Upon first listen, Arms Around a Vision is all too easily dismissible. Pleasant enough, the overwhelmingly similarities track-to-track leave it undistinguishable as a work of it’s own. It’s only on closer inspection that this album truly comes to life.

The opening track ‘Reticence’ opens with promise. A slow-burning, hurtling of guitars and moody bass prepares you for a frantic and hostile tune that never arrives. Instead, the drawn out introduction not only tests the patience, but renders itself utterly anti-climatic as it changes vibe entirely; finally settling on a more upbeat and lucky tone. Both vibes are perfectly adequate but seem disjointed from each other and serve only as a disappointment to the promising, dissonant, foreboding of the starting sound.

“Quivering keyboards, frantic guitars and eerie synth lines vibrate violently throughout the track creating a dark, brooding, new romantic vibe”

Instead of the expected post-punk promise, the track falls back to an indistinguishable indie standard, very reminiscent of The Cribs’ third album. Attempts by the band to make it their own fall flat as the song collapses back into a thrashing, moody conclusion that does little to elevate it’s effect. The track is deliberately fragmental, but more in the manner of a confused teenage band rather than a deliberate work of artistry.

‘An Artificial Spring’ follows in a similar vein. It is not a bad song, but unfortunately it is easily dismissible. The pop-punk sound of the song does not match Cully’s deep vocals nor his lyricism. The track seems destined to have a catchy and memorable chorus but never quite meets it’s destination.

Desire Oscillations’ is far superior. Quivering keyboards, frantic guitars and eerie synth lines vibrate violently throughout the track creating a dark, brooding, new romantic vibe. Together with Cully’s bruised crooning, this is the track that finally showcases the band’s ability. Yes, it is very similar in sound to bands such as Editors – but their musical artifice works for them due to it’s less polished, more aggressive production. They manage to make the track entirely their own.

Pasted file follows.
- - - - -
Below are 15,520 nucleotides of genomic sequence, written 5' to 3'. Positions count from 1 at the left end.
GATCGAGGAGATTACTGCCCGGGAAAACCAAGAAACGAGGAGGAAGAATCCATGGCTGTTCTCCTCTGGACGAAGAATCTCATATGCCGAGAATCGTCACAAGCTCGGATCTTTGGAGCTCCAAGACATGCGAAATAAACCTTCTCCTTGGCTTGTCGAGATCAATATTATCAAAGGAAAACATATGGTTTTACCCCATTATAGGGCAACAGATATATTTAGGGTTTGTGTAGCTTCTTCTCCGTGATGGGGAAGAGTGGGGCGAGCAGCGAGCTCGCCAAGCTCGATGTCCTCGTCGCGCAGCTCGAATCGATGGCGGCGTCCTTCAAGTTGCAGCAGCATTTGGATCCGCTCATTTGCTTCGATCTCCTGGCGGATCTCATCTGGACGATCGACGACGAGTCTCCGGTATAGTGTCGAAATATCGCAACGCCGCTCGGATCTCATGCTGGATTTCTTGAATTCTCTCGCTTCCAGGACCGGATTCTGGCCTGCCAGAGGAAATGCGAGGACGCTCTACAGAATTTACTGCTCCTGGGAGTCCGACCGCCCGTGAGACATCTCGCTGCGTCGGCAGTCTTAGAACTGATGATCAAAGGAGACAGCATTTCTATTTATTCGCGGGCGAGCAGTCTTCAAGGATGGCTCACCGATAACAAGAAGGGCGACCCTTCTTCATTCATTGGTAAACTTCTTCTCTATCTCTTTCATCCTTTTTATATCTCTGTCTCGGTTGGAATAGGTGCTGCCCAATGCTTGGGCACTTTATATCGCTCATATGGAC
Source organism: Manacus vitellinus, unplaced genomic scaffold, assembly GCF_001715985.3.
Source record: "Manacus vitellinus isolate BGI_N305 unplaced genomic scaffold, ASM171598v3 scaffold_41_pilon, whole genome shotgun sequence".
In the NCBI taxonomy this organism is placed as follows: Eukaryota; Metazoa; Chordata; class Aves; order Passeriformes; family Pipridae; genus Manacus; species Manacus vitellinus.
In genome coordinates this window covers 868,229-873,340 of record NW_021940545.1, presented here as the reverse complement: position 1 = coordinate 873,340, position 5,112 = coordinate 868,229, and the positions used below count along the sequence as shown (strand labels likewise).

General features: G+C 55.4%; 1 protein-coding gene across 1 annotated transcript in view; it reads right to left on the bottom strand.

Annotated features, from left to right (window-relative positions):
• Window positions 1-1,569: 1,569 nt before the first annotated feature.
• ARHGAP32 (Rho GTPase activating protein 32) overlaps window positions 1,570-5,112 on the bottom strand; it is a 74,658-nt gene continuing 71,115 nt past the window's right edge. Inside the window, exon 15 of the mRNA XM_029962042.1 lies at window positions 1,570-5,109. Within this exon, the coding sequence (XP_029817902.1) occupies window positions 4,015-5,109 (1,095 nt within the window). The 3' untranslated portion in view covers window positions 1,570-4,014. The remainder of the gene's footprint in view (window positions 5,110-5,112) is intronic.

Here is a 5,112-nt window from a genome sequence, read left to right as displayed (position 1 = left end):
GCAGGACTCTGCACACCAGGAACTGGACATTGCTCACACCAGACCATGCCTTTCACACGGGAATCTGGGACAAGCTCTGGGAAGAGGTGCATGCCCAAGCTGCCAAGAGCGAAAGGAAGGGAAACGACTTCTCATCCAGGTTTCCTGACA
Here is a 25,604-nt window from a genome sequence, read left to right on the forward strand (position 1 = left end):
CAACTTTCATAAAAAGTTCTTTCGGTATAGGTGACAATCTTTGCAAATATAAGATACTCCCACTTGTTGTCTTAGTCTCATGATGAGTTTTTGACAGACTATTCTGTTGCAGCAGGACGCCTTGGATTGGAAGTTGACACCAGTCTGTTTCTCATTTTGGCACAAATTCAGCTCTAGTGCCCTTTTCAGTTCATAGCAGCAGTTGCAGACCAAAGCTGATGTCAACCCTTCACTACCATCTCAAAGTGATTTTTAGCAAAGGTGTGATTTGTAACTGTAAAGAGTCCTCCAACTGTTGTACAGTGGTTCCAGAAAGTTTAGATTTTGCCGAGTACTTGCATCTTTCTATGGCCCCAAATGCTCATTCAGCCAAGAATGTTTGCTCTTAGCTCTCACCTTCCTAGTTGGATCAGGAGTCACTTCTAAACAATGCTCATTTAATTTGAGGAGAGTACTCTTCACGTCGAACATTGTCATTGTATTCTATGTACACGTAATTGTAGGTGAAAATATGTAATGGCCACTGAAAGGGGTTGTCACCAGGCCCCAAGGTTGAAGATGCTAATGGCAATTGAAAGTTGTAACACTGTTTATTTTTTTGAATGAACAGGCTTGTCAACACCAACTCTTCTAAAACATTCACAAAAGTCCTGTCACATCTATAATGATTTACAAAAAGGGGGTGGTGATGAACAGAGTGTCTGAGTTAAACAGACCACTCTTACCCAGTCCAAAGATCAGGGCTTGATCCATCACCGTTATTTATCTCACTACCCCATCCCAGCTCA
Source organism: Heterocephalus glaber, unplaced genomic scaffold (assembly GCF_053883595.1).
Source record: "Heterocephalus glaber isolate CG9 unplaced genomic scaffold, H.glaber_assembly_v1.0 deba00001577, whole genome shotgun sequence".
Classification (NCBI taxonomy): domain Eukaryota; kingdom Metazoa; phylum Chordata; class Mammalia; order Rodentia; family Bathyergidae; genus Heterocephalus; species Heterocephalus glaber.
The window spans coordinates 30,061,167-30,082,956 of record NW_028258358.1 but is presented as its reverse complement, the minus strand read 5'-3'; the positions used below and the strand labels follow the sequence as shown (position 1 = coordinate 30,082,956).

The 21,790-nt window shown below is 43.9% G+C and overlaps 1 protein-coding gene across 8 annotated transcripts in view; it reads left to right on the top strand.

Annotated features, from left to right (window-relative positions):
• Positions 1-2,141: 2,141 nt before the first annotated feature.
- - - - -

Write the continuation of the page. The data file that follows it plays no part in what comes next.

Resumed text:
‘Chrome Rose’ opens with a sexy, almost psychedelic bass, and a drumming that beautifully slows down into an spectral, soft echo. The track descends into Cully eerily drawling “get back to the end”, before exploding with guitars. ‘Chrome Rose’ gives due attention to Cully’s highly romanticised lyrics that can rival Morrissey in melancholy. Hurling out, “I hate you all; you and your friends are no friends of mine”, Cully produces lyrics that are an emotional fourteen-year-old’s Tumblr dream. Making it less emo-rock, the track crawls into a clattery end that leaves you digesting such an intense, emotional roller-coaster.

The barren, drawn out synth conclusion to ‘Malaga’ makes ‘Dysmorphia’ all the more memorable. It’s hurling twist into screeching synths and thrashing guitars brutally forces your attention, and you have to appreciate the track. The post-punk influences resonate heavily here, and it is not unlike the brooding tracks from The Horrors’ more recent albums.

“Girls Names make good use of their influences, but it is those blatant influences that also leave them dismissible to the listener”

After the electronic interlude of ‘Convalescence’, the final triad of tracks exploit the band’s haunting, brooding gloominess. ‘Exploit Me’ features moody textures and an 80s, eerie synth whilst Cully laments “How can I protect you when I can’t protect myself”. It’s all too easy to connect with his lyrics and fall into his emotional turmoil. ‘I Was You’ concludes the album with slow, murmuring vocals, and if you weren’t paying attention, you could easily mistake Cully for Ian Curtis. The track succeeds in clinching the album in a menacing, cynical conclusion.

Arms Around a Vision is a divisive record. Whilst it will never be one that immediately captures interest, it certainly is a grower. Girls Names make good use of their influences, but it is those blatant influences that also leave them dismissible to the listener. It is an album that must be engaged with and take time to appreciate; there are no stand out tracks but the album works well as a whole. If the time is taken to fully appreciate the album, then it becomes an interesting and enjoyable listen.

Becky Marano

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